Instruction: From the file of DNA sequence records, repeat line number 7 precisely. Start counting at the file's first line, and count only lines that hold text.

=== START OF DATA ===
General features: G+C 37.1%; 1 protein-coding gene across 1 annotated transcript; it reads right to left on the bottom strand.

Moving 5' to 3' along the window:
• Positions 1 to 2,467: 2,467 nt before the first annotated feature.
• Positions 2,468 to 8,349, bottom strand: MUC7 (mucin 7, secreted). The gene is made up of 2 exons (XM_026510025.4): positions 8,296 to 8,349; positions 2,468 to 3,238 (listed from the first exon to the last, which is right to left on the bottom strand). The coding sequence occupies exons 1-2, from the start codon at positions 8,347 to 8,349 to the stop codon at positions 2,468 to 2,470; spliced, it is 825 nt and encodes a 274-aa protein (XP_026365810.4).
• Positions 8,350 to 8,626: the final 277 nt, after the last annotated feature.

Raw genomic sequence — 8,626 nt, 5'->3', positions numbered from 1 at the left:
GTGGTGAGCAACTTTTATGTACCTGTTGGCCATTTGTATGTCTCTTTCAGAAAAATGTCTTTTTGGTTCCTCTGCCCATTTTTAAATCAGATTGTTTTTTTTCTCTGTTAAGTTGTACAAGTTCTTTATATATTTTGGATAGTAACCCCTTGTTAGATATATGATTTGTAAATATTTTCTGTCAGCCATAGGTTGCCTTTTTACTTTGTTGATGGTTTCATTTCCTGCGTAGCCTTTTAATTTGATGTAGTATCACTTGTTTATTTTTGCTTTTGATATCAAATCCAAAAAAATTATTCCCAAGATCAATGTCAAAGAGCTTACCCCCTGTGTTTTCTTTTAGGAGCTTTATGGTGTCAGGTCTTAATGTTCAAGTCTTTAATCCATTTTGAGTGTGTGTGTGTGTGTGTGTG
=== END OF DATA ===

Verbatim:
GTGGTGAGCAACTTTTATGTACCTGTTGGCCATTTGTATGTCTCTTTCAGAAAAATGTCTTTTTGGTTCCTCTGCCCATTTTTAAATCAGATTGTTTTTTTTCTCTGTTAAGTTGTACAAGTTCTTTATATATTTTGGATAGTAACCCCTTGTTAGATATATGATTTGTAAATATTTTCTGTCAGCCATAGGTTGCCTTTTTACTTTGTTGATGGTTTCATTTCCTGCGTAGCCTTTTAATTTGATGTAGTATCACTTGTTTATTTTTGCTTTTGATATCAAATCCAAAAAAATTATTCCCAAGATCAATGTCAAAGAGCTTACCCCCTGTGTTTTCTTTTAGGAGCTTTATGGTGTCAGGTCTTAATGTTCAAGTCTTTAATCCATTTTGAGTGTGTGTGTGTGTGTGTGTG